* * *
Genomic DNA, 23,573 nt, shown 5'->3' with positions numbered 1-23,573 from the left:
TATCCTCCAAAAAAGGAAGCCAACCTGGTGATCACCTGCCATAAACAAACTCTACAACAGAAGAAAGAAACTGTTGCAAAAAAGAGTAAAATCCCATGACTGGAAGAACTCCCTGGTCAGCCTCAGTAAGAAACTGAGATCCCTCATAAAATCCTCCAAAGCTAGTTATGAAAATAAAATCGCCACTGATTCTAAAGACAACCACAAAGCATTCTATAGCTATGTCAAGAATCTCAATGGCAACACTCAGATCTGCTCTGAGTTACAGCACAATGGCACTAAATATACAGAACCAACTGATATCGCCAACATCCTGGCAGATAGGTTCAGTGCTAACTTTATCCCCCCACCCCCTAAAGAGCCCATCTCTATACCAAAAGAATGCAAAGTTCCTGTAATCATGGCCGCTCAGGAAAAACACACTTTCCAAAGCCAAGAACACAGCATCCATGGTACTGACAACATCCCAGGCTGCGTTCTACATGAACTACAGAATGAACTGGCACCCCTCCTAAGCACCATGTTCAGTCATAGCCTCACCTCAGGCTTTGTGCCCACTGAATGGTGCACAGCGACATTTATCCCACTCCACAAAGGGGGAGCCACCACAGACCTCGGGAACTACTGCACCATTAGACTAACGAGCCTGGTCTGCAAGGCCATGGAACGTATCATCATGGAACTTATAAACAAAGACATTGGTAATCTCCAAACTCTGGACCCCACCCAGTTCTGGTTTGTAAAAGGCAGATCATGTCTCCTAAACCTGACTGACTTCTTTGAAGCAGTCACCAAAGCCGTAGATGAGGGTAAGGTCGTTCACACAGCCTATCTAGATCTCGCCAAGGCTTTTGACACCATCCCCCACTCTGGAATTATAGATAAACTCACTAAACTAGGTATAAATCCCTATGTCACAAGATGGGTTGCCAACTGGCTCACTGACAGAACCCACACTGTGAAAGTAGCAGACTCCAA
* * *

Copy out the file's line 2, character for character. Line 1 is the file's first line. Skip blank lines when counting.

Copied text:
TATCCTCCAAAAAAGGAAGCCAACCTGGTGATCACCTGCCATAAACAAACTCTACAACAGAAGAAAGAAACTGTTGCAAAAAAGAGTAAAATCCCATGACTGGAAGAACTCCCTGGTCAGCCTCAGTAAGAAACTGAGATCCCTCATAAAATCCTCCAAAGCTAGTTATGAAAATAAAATCGCCACTGATTCTAAAGACAACCACAAAGCATTCTATAGCTATGTCAAGAATCTCAATGGCAACACTCAGATCTGCTCTGAGTTACAGCACAATGGCACTAAATATACAGAACCAACTGATATCGCCAACATCCTGGCAGATAGGTTCAGTGCTAACTTTATCCCCCCACCCCCTAAAGAGCCCATCTCTATACCAAAAGAATGCAAAGTTCCTGTAATCATGGCCGCTCAGGAAAAACACACTTTCCAAAGCCAAGAACACAGCATCCATGGTACTGACAACATCCCAGGCTGCGTTCTACATGAACTACAGAATGAACTGGCACCCCTCCTAAGCACCATGTTCAGTCATAGCCTCACCTCAGGCTTTGTGCCCACTGAATGGTGCACAGCGACATTTATCCCACTCCACAAAGGGGGAGCCACCACAGACCTCGGGAACTACTGCACCATTAGACTAACGAGCCTGGTCTGCAAGGCCATGGAACGTATCATCATGGAACTTATAAACAAAGACATTGGTAATCTCCAAACTCTGGACCCCACCCAGTTCTGGTTTGTAAAAGGCAGATCATGTCTCCTAAACCTGACTGACTTCTTTGAAGCAGTCACCAAAGCCGTAGATGAGGGTAAGGTCGTTCACACAGCCTATCTAGATCTCGCCAAGGCTTTTGACACCATCCCCCACTCTGGAATTATAGATAAACTCACTAAACTAGGTATAAATCCCTATGTCACAAGATGGGTTGCCAACTGGCTCACTGACAGAACCCACACTGTGAAAGTAGCAGACTCCAA